Well that’s one way to look at it. Personally, I thought it was FUN. The kind of BRAIN DAMAGE – CHILD’S PLAY check your reality at the door and just fall into it FUN. No need to overthink it. I felt the introduction of the mystery of what is in the basement, the call-ins to the radio (shades of Romero’s MARTIN), and more kept me wondering what will happen next. I really liked it. Is it perfect? No, its fun for a horror fan and that’s what I look for in my film watching. I talked with Savage online recently with thoughts and questions:


CHIZMAR: Are you sure you’re cool with my buddy watching the screener too?

SAVAGE: Tim, definitely good with your buddy reviewing it. Feel free to hand him link if he wants. Enjoy the second screening and happy to answer any questions.

CHIZMAR: Weeee! I got a question right now – the girl robber at the beginning, random? Or was it the mom leaving him? Or anything important we should know – ??

SAVAGE: The girl robber has a similar profile to Mary Francis, the psycho girl Vincent will meet later. The mother is the corpse that crashes to the floor in the second scene. She has been shotgunned to death by dad as part of an intended double suicide that dad, of course, fucks up. I’m showing that dad is already a fairly unhinged kind of guy. In the novel, a lot more background on dad.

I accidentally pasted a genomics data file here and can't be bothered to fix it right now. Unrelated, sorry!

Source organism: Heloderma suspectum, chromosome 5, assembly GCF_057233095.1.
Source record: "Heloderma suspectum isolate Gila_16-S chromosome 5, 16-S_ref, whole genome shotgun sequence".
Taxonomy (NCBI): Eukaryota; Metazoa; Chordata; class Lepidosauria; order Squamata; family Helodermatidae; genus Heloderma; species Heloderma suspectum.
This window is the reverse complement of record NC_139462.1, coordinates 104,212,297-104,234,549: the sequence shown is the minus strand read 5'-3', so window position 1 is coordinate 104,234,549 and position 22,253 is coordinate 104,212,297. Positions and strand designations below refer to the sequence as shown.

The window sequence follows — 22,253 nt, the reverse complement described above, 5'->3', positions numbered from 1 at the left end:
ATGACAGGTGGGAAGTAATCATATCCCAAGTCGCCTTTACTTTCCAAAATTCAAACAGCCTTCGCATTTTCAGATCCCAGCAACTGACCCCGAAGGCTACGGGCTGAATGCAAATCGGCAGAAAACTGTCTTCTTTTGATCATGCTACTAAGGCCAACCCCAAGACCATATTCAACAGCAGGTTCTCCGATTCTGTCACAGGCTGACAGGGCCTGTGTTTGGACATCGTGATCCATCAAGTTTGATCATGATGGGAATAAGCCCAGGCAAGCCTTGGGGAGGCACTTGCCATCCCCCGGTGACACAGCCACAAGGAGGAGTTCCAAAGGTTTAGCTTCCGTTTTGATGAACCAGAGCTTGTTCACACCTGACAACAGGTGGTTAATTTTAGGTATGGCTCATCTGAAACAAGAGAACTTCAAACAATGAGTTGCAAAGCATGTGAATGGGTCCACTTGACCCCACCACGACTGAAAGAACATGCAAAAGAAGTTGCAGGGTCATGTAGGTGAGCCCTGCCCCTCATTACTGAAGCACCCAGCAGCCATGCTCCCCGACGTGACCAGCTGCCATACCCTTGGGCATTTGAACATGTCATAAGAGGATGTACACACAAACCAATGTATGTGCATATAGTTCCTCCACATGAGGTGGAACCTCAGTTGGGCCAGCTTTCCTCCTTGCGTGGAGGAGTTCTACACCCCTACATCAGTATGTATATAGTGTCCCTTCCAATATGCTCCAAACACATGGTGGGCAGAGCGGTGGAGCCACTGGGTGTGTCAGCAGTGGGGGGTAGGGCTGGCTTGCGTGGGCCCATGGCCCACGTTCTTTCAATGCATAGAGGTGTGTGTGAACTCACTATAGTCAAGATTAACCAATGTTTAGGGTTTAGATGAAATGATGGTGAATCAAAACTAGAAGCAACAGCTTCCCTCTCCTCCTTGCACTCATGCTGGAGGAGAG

CHIZMAR: Filmmaker to filmmaker I LOVE that you created your own rules for the world. Such as Mary just up and killing a guy and them letting her join the team. Wild.

SAVAGE: Thank you. Vincent is very black and white, and Mary stepping to shoot the escapee made her an instant heroine while putting Michael in the bad books. It’s like when you’re in a relationship for quite a while and your girlfriend acknowledges nothing good about you, yet the first person who does a small nice thing becomes a hero who is immediately reflected back on you. Fun times! I appreciate your “getting” the movie, Tim. Means so much coming from a successful fellow filmmaker and writer.

CHIZMAR: When the [REDACTED] was killed I was sad. I really was rooting for [X].

SAVAGE: I’m glad people have felt bad about the [X] being killed. That’s the point of horror, right? To visit death or the fear of death on people we care about.

CHIZMAR: What do you have to say to critics that have negative comments about your work?

SAVAGE: It’s not my problem if someone is not attuned to what I’m doing, and I’m not in the business of creating things that satisfy the specific tastes of one critic or another. In every sense, people will like or dislike you. As artists, we create worlds, and we can’t create unique worlds or unique narratives if we focus too much on the tastes of others. Criticism comes with the territory, as does appreciation. Whether you’re writing books or making films, the critic who matters is yourself.